“It has been my goal to connect with the wisdom and the gifts that exist in the place that I'm from, amiskwaciy, and let that guide me in my role as an educator,” he says.

In his role as CRC, he plans to introduce locally rooted concepts of Indigenous wisdom to teachers in four communities across Canada. The project will be aimed at “unlearning colonialism and the educational legacies of relationship denial,” Donald says. 

“I want to ask teachers to help me puzzle on this issue, and reflect upon their own experiences with it as students and as educators, and experiment with how we can proceed differently.”

New Canada Research Chairs at U of A

Donald is one of four U of A researchers appointed as Tier 1 CRCs, worth $1.4 million over seven years.

Mechanical engineering professor Tian Tang was named Tier 1 CRC in Multi-scale Modeling of Soft Materials and Interfaces. She develops models, methods and tools that allow for multi-scale characterization of natural and synthetic soft materials with applications in nanotechnology, biomedical engineering, energy and environment.

A professor of critical care medicine, Sean Bagshaw, was named Tier 1 CRC in Critical Care Outcomes and Systems Evaluation. His research program aims to identify and characterize inequities, evidence-to-care gaps and system inefficiencies in critical care, so it can best respond to evolving trends in critical illness and facilitate adoption of innovations and new evidence. 

Michael J. Hendzel in the Department of Cell Biology was named Tier 1 CRC in Genome Cell Biology and Dynamics. His research involves understanding the relationship between DNA organization and reorganization within the interphase nucleus and the functional regulation of the DNA. The project has a particular focus on how and why DNA is found in the form of a gel within our cells, the regulation of which may be important for controlling access to the instruction set as well as the structural integrity of our cells.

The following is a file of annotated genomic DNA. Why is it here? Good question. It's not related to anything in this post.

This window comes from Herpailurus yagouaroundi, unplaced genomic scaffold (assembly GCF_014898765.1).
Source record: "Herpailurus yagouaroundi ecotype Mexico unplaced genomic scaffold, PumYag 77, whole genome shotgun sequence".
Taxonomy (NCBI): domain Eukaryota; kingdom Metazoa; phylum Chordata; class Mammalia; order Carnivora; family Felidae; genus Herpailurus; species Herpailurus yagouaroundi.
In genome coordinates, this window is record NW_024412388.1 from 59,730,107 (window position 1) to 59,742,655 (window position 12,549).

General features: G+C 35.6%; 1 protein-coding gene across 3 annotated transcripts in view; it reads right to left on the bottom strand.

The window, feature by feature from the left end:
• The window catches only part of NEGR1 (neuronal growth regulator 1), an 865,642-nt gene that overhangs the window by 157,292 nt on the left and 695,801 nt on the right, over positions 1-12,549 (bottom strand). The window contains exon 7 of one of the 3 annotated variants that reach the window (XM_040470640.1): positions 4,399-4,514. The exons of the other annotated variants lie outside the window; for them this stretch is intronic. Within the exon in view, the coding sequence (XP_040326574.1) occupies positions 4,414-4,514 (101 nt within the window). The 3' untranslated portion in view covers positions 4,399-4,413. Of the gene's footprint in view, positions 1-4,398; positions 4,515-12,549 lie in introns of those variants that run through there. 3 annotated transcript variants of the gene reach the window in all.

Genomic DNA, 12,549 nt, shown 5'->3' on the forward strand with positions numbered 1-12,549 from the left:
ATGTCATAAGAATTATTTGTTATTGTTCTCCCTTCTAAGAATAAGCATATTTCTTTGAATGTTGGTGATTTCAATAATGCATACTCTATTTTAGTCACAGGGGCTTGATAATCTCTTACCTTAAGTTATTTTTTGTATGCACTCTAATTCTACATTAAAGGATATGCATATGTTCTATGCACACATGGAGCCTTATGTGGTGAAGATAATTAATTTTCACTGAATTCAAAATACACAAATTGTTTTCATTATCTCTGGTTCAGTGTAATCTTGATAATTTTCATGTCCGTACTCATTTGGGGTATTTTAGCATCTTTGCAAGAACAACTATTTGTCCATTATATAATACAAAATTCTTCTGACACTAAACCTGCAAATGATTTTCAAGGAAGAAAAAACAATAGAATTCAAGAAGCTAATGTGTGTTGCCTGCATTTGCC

Five U of A researchers were appointed Tier 2 Canada Research Chairs, worth $500,000 over five years, with an additional stipend of $20,000 per year for first-term chairs.

As Tier 2 CRC in Transgender Creativity and Mental Health, Augustana Campus English professor Lucas Crawford will query the role of “madness” in the literary and psychiatric histories of transgender. He will look to trans artists and writers as wellness experts in their own right — as practitioners versed in imagination, collaboration and queer emotion. 

Jason Plemel was appointed Tier 2 CRC in Glial Neuroimmunology. His research examines immunity in the central nervous system as it relates to multiple sclerosis, focusing on the CNS-resident immune cell, called microglia, as the primary immune cells of the CNS.

Andrew Pepper was named Tier 2 CRC in Cell Therapies for Diabetes. His research program examines the underlying mechanisms governing pancreatic beta cell survival and function, with the ultimate goal of developing and refining beta-cell replacement therapies that could become a universal treatment for a broader range of people living with Type 1 diabetes.

Gopinath Sutendra is the new Tier 2 CRC in Cardio-oncology and Molecular Medicine. He will explore chemotherapy-induced cardiotoxicity (CIC), an emerging clinical problem whereby commonly used cancer therapies cause heart failure. Sutendra’s program aims to discover new mechanisms and therapeutic targets to prevent CIC and other forms of heart failure while enhancing chemotherapy-mediated tumour regression.

A professor in the Department of Physiology, Maria Ioannou has been named Tier 2 CRC in Brain Lipid Cell Biology. Her research is focused on understanding the cellular mechanisms of lipid transport in the brain and how this process is affected in multiple neuropathologies.